A few weeks ago, I was flipping through the vinyl stacks at the Bellevue location of Silver Platters. This album by Stephen Albert caught my eye immediately.
I knew right away it was Nonesuch release. The typeface, the stark black and white photography, the clean design — the only other label with such a clear cover aesthetic is ECM. In fact, label president Robert Hurwitz worked at ECM before taking over Nonesuch.
I checked the back cover, and sure enough, there was a Nonesuch logo. Flower of the Mountain was released in 1987, the same year as Kronos Quartet’s White Man Sleeps and John Adams’ The Chairman Dances. But who was Stephen Albert? I hadn’t heard of him, and I know nothing of this album.
So I bought it without sampling it beforehand. Just one of those rash purchases.
Another remarkable aspect of this album is the title piece. “Flower of the Mountain” refers to Molly Bloom’s soliloquy at the end of Ulysses by James Joyce. The Joyce estate can get pretty draconian protecting the author’s copyrights.
Albert, it seems, managed to secure permission to use this text, while the Joyce estate told Kate Bush no. So Bush ended up writing “The Sensual World”. Bush would later secure permission when she re-recorded the song and re-titled it … “Flower of the Mountain”.
Albert’s Flower of the Mountain is a fairly genteel piece, decidedly tonal but not exceptional. It’s the accompanying piece, Into Eclipse, that steals the spotlight.
Into Eclipse has more sharp edges with a much more striking orchestration. It’s also the piece that is more readily available of the two. Into Eclipse can be found on Julliard Orchestra recording (New World 80381) and on an Eastman Music Nova album (Albany 192). By contrast, Flower of the Mountain is available only on this out-of-print Nonesuch release.
So why hadn’t I encountered Albert till now?
It turns out Albert died in a car crash in 1992. His career was on the rise up till then. Two years before Nonesuch released Flower of the Mountain, Albert earned the Pulitzer Prize for his Riverrun Symphony.
Tags: stephen albert, vinyl find
Travis Higdon ran Peek-a-Boo Records out of an office we both worked at during the late ’90s. At first, I found that misappropriation of office resources distasteful. Then, the office politics pissed me off, and I thought Travis could have done more to misappropriate office resources.
But meeting him introduced me to his band, The Kiss-Offs, who attracted quite a bit of buzz in the Austin music press. The band’s debut album, Goodbye Private Life, became one of my favorites in 1999. They split up after releasing a second album, Rock Bottom, in 2001.
Peek-a-Boo had a pretty nice roster around that time. The Prima Donnas were reviving the ’80s at a time when everyone shat on the ’80s. Silver Scooter was a proto-Death Cab for Cutie with a bassist who really, really dug New Order’s Peter Hook.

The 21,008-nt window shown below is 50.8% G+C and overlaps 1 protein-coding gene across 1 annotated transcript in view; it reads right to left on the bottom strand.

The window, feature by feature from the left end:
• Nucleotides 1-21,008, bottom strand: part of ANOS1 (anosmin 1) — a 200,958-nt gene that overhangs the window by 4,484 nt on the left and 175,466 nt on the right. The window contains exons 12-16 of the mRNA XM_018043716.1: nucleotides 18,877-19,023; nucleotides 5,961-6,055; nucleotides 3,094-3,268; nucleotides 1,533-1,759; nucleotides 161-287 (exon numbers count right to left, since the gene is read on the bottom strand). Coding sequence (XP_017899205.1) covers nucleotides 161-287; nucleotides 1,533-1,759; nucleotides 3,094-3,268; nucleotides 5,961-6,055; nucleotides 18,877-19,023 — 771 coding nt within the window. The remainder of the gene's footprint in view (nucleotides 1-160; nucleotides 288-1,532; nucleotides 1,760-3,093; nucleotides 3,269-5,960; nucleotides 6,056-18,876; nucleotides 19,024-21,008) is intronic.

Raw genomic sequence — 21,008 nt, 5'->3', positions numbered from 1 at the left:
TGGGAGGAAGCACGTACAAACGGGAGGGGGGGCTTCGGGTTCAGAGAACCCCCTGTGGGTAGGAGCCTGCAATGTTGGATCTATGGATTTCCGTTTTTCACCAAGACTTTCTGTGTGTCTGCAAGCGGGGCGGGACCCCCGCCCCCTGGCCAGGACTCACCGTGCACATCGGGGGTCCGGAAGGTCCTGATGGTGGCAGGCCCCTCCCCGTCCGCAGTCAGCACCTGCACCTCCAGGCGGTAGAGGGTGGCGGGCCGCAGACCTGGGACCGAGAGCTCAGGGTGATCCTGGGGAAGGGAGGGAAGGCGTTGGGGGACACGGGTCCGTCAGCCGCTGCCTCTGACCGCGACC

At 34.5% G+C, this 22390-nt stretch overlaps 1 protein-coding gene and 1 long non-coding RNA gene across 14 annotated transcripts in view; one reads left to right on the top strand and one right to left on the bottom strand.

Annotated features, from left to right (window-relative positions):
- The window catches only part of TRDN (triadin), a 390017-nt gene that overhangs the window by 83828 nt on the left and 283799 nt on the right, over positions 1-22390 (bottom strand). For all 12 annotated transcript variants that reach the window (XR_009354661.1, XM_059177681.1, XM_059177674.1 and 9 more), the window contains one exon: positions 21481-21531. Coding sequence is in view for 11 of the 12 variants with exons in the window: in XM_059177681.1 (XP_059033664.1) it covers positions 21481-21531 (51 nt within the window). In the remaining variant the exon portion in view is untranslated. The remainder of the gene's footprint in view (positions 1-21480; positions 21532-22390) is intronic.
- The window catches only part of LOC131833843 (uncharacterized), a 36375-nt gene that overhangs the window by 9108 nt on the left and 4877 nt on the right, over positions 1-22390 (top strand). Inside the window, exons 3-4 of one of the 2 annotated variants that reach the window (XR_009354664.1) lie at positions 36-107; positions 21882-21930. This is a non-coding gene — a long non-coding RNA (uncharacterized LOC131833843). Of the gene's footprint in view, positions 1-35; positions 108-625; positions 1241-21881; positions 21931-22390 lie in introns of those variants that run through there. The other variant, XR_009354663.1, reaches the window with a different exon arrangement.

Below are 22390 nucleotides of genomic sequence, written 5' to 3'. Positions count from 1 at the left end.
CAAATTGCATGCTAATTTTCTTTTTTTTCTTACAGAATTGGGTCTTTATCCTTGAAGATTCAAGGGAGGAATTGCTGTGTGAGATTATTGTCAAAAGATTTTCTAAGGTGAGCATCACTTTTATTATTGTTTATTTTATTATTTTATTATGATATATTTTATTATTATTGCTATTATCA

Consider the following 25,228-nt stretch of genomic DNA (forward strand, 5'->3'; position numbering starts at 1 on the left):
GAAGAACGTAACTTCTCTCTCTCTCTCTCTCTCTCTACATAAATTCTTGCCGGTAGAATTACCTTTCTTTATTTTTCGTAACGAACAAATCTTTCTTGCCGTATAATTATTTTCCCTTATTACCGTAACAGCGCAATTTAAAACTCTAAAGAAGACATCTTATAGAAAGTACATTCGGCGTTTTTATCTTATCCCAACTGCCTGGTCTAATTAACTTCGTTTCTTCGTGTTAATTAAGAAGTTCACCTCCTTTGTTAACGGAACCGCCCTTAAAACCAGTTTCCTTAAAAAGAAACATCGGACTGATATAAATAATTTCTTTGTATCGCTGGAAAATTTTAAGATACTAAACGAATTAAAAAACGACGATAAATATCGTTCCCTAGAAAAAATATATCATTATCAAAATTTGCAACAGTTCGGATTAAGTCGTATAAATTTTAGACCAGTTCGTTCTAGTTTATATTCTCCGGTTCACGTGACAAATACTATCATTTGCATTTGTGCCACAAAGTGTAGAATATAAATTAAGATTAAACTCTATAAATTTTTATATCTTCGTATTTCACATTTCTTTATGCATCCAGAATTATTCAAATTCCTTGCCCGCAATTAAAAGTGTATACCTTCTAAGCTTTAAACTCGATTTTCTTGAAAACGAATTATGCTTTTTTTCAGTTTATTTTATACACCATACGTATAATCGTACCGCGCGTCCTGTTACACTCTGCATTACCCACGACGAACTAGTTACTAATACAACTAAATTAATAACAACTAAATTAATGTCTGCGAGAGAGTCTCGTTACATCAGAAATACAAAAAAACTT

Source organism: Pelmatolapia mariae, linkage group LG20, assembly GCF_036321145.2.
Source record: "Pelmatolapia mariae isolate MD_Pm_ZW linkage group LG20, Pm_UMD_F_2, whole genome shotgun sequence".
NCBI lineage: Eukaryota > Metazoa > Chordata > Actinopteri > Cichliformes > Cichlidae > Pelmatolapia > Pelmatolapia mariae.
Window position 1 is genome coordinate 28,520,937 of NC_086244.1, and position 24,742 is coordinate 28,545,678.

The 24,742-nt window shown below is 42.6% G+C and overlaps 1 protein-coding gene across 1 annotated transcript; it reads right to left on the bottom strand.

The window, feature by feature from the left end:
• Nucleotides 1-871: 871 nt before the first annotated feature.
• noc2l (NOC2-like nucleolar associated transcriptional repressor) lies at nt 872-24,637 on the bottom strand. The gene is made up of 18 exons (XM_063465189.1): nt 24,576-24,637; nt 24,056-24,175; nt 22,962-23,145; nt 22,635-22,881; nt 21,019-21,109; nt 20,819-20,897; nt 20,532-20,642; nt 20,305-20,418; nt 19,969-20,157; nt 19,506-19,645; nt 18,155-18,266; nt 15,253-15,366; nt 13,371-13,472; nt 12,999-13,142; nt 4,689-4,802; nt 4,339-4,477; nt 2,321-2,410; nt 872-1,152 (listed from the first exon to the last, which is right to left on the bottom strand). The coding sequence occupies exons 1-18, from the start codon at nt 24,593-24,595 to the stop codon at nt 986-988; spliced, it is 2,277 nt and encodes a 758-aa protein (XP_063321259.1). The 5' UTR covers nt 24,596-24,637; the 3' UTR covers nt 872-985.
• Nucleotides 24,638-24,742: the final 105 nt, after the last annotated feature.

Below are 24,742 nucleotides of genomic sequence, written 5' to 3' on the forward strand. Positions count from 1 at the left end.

But I missed out on the band Travis formed before the Kiss-Offs: The 1-4-5s.
A few months ago, a used LP of the 1-4-5s’ Rock Invasion showed up at Jive Time Records. I hadn’t thought about Travis or Peek-a-Boo in years till I saw that LP. I didn’t buy it right away because, as usual, I was cash-strapped. But it did afford me some time to find an EP Peek-a-Boo released called “Unsafe at 45 RPM“.
I’ve made my distaste of garage rock known, but I don’t mind garage rock from people I admire. So I eventually picked up Rock Invasion.
It’s fast. It’s bratty. It’s lo-fi. It has “rock” in the every song title on the album.
I particularly liked how there was a hidden track … on vinyl. Given the space constraints of an LP, the songs on Rock Invasion are pretty compact if a portion of groove real estate can be devoted to a gap of silence.
I can hear hints of the Kiss-Offs in the 1-4-5s, but the songcraft that would mark Travis’ later bands is not on display here. The 1-4-5s, like their name suggests, kept things rustic. At the tempos they played, there was no time for complexity.
Tags: the 1-4-5s, vinyl find
I forgot to include a few titles from the last round-up.
U2, Songs of Innocence, Oct. 14
Yeah, I’m old enough to have actually downloaded this album from the iTunes, and yes, I know exactly who U2 is. Giving away an album for free can really backfire if the album in question doesn’t spur a fan to buy a physical copy. I may drop the cash because Songs of Innocence is better than No Line on the Horizon. Unfortunately, it’s as forgettable as anything the band has produced since the end of the last century.
MONO, The Last Dawn, Oct. 28
MONO, Rays of Darkness, Oct. 28
I’m rather glad MONO has finally realized that their orchestral sound can only go so far, and I look forward to hearing the reportedly rawer sound. But two albums?
… And You Will Know Us by the Trail of Dead, IX, Nov. 4
What can I say? I’m a sucker for the grandeur.
Fugazi, First Demo, Nov. 11
As a latecomer to Fugazi, the news of a release of music I’ve so far not yet encountered is pretty much equivalent to saying it’s a new album.
And these releases just hit retail:
John Luther Adams, Become Ocean
Part of me was really tempted to catch the premiere of this work by the Seattle Symphony, but I’m not as familiar with John Luther as I am with John Coolidge. NPR First Listen previewed the album, and skeptic though I may be of accolades — including a Pulitzer — this one was well deserved.
yMusic, Balance Problems
I think my fascination with New Amsterdam Records has cooled off a bit, but the label still grabs my attention from time to time. This collection includes pieces by Nico Muhly, Timo Andres and Sufjan Stevens. What? No Bryce Dessner or Richard Reed Parry?
Tags: and you will know us by the trail of dead, fugazi, john luther adams, looking ahead, mono, u2, ymusic